Risks for bacteremia and urinary tract infections in young febrile children with bronchiolitis

Nathan Kuppermann, David E. Bank, Edward A. Walton, Melvin O. Senac, Jan McCaslin

Research output: Contribution to journalArticle

100 Citations (Scopus)

Abstract

Objective: To compare the risks for bacteremia and urinary tract infections (UTI) in young febrile children with and without bronchiolitis. Design: A prospective cohort study. Setting: The emergency departments of 3 pediatric referral hospitals. Patients: A convenience sample of 432 previously healthy febrile patients aged 24 months or younger. Patients were divided into groups, based on the presence (n= 163, bronchiolitis group) or absence (n=269, control group) of wheezing and/or retractions on examination. Blood cultures were obtained from all patients, and urine cultures were obtained from female patients, and male patients aged 6 months or younger. Chest radiographs were obtained on patients with lower respiratory tract signs, and those with lobar pneumonias were excluded (7 wheezing and 8 non- wheezing patients), leaving 156 patients with bronchiolitis and 261 control patients. Outcome Measures: Growth of any bacterial pathogens from the blood or 10 4 colony-forming units per milliliter or more from the urine. Results: None of the 156 patients with bronchiolitis had bacteremia (95% confidence interval, 0%-1.9%) vs 2.7% of the 261 controls (95% confidence interval, 1.1%-5.4%; P=.049); 1.9% of the patients with bronchiolitis had UTI vs 13.6% of the controls (odds ratio, 0.12; 95% confidence interval, 0.02-0.55; P=.001). None of the subset of patients with bronchiolitis aged 2 months or younger (n=36) had bacteremia or UTI; however, there were not enough of these younger patients to make statistically conclusive comparisons. Conclusion: Previously healthy febrile children aged 24 months or younger with bronchiolitis are unlikely to have bacteremia or UTI. Therefore, routine cultures of the blood and urine in these patients are unnecessary. More data are needed regarding the subset of febrile infants aged 2 months or younger with bronchiolitis.

Original languageEnglish (US)
Pages (from-to)1207-1214
Number of pages8
JournalArchives of Pediatrics and Adolescent Medicine
Volume151
Issue number12
StatePublished - 1997

Fingerprint

Bronchiolitis
Bacteremia
Urinary Tract Infections
Fever
Respiratory Sounds
Urine
Confidence Intervals
Pediatric Hospitals
Respiratory System

ASJC Scopus subject areas

  • Pediatrics, Perinatology, and Child Health

Cite this

Risks for bacteremia and urinary tract infections in young febrile children with bronchiolitis. / Kuppermann, Nathan; Bank, David E.; Walton, Edward A.; Senac, Melvin O.; McCaslin, Jan.

In: Archives of Pediatrics and Adolescent Medicine, Vol. 151, No. 12, 1997, p. 1207-1214.

Research output: Contribution to journalArticle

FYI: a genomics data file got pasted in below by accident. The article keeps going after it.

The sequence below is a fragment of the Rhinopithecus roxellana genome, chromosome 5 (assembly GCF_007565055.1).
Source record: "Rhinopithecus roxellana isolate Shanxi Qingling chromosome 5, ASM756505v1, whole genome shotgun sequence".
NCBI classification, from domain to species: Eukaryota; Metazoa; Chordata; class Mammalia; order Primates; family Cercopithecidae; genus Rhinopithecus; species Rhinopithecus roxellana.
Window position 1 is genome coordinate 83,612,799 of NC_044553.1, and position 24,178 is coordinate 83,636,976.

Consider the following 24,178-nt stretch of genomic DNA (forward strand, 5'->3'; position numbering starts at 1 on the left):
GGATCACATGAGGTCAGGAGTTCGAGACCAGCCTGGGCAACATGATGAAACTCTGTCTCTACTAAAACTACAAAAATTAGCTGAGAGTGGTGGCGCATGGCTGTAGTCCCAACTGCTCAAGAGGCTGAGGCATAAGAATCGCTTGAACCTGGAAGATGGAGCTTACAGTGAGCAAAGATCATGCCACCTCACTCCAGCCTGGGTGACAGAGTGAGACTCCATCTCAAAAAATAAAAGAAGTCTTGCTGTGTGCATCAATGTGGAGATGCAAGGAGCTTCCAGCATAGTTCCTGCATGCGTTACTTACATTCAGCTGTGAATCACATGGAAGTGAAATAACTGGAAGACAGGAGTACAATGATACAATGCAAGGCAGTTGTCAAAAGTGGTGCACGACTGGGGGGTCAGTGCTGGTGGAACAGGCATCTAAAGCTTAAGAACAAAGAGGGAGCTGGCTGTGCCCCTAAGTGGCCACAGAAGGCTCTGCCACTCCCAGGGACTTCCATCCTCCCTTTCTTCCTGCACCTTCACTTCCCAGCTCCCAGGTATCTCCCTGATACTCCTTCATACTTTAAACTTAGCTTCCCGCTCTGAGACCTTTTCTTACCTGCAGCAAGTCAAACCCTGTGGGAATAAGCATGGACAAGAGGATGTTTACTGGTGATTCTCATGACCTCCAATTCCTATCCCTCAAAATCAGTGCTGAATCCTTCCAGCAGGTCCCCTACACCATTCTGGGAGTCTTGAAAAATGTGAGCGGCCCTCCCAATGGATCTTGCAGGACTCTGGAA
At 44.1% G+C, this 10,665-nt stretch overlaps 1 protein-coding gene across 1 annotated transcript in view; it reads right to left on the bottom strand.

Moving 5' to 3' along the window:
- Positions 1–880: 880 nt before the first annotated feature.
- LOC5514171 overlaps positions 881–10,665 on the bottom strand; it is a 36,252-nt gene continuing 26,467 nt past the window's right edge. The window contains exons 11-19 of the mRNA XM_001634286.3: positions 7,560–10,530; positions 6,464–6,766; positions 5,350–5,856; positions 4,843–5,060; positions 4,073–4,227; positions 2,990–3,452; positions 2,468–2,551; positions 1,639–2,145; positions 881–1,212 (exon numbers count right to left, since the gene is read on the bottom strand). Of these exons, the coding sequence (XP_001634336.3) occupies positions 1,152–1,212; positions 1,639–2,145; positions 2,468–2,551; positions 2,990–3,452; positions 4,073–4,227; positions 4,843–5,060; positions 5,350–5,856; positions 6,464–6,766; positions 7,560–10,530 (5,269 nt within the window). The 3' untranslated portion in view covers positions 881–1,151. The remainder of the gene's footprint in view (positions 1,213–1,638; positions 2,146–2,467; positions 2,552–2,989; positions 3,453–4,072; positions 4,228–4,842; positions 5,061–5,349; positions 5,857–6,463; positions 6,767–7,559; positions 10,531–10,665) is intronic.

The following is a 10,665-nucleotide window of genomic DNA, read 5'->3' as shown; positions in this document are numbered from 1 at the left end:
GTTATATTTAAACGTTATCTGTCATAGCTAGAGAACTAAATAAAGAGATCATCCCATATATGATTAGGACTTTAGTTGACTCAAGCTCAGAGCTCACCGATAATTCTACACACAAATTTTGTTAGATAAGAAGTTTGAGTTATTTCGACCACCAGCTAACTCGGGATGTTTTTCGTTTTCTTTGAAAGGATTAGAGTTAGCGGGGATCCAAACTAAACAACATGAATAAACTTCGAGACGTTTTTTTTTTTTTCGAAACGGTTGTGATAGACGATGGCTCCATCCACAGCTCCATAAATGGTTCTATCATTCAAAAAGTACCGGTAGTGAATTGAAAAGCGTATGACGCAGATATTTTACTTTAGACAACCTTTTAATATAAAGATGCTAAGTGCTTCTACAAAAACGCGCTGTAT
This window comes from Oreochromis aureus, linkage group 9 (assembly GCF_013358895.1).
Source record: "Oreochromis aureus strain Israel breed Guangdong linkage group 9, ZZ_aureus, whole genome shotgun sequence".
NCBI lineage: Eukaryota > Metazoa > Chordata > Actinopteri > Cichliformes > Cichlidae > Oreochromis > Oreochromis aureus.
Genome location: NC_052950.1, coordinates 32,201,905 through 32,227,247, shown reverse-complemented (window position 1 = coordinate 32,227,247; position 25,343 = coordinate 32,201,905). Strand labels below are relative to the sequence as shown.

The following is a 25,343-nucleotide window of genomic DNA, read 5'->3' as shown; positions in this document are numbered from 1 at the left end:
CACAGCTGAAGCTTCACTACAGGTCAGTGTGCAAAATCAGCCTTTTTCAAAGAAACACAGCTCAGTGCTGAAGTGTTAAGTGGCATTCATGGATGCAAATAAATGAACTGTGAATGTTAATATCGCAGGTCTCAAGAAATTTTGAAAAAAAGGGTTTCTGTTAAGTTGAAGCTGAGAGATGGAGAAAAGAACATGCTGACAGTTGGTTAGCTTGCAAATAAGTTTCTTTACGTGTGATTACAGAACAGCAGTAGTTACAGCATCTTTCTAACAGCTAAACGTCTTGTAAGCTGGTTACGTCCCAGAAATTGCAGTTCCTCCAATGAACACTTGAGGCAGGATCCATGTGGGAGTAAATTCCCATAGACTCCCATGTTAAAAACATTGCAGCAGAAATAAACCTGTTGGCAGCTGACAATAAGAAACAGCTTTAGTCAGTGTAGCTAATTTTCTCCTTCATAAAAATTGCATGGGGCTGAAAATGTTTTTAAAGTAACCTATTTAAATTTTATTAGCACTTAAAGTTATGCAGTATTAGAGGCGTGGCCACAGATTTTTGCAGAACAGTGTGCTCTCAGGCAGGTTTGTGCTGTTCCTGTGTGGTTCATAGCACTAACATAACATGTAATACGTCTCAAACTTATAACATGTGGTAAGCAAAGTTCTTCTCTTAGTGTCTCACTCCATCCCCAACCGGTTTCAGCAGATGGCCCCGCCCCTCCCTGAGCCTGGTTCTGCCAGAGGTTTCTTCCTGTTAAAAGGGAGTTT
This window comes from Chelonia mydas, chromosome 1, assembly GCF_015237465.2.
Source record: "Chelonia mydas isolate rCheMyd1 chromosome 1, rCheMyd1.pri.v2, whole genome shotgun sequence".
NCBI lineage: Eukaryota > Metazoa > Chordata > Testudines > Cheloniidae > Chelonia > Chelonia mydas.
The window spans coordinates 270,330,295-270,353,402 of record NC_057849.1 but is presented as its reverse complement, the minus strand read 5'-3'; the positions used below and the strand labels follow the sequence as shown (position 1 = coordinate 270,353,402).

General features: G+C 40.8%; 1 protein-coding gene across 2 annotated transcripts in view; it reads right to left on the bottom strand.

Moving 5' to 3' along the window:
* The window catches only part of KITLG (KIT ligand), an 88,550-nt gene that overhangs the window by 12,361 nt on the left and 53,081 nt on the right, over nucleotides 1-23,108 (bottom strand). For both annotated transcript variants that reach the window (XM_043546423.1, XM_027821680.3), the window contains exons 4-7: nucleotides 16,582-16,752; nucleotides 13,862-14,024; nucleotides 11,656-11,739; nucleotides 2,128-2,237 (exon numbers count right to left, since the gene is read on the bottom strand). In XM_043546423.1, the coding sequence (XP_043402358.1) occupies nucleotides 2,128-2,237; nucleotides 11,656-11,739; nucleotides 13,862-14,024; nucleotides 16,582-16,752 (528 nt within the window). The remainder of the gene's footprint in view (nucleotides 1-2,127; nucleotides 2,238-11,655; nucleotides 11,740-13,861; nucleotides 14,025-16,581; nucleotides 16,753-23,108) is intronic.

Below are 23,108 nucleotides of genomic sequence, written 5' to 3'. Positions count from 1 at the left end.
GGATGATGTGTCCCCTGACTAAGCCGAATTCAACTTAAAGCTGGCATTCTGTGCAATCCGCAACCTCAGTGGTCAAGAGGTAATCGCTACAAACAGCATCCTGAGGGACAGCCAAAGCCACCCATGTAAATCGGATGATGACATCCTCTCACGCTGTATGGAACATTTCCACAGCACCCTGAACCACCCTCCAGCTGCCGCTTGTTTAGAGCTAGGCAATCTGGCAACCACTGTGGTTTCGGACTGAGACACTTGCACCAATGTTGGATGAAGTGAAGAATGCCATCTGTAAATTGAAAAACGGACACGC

Kuppermann, Nathan ; Bank, David E. ; Walton, Edward A. ; Senac, Melvin O. ; McCaslin, Jan. / Risks for bacteremia and urinary tract infections in young febrile children with bronchiolitis. In: Archives of Pediatrics and Adolescent Medicine. 1997 ; Vol. 151, No. 12. pp. 1207-1214.
@article{a353b8695c57401f8fbc4a809cf9a738,
title = "Risks for bacteremia and urinary tract infections in young febrile children with bronchiolitis",
abstract = "Objective: To compare the risks for bacteremia and urinary tract infections (UTI) in young febrile children with and without bronchiolitis. Design: A prospective cohort study. Setting: The emergency departments of 3 pediatric referral hospitals. Patients: A convenience sample of 432 previously healthy febrile patients aged 24 months or younger. Patients were divided into groups, based on the presence (n= 163, bronchiolitis group) or absence (n=269, control group) of wheezing and/or retractions on examination. Blood cultures were obtained from all patients, and urine cultures were obtained from female patients, and male patients aged 6 months or younger. Chest radiographs were obtained on patients with lower respiratory tract signs, and those with lobar pneumonias were excluded (7 wheezing and 8 non- wheezing patients), leaving 156 patients with bronchiolitis and 261 control patients. Outcome Measures: Growth of any bacterial pathogens from the blood or 10 4 colony-forming units per milliliter or more from the urine. Results: None of the 156 patients with bronchiolitis had bacteremia (95{\%} confidence interval, 0{\%}-1.9{\%}) vs 2.7{\%} of the 261 controls (95{\%} confidence interval, 1.1{\%}-5.4{\%}; P=.049); 1.9{\%} of the patients with bronchiolitis had UTI vs 13.6{\%} of the controls (odds ratio, 0.12; 95{\%} confidence interval, 0.02-0.55; P=.001). None of the subset of patients with bronchiolitis aged 2 months or younger (n=36) had bacteremia or UTI; however, there were not enough of these younger patients to make statistically conclusive comparisons. Conclusion: Previously healthy febrile children aged 24 months or younger with bronchiolitis are unlikely to have bacteremia or UTI. Therefore, routine cultures of the blood and urine in these patients are unnecessary. More data are needed regarding the subset of febrile infants aged 2 months or younger with bronchiolitis.",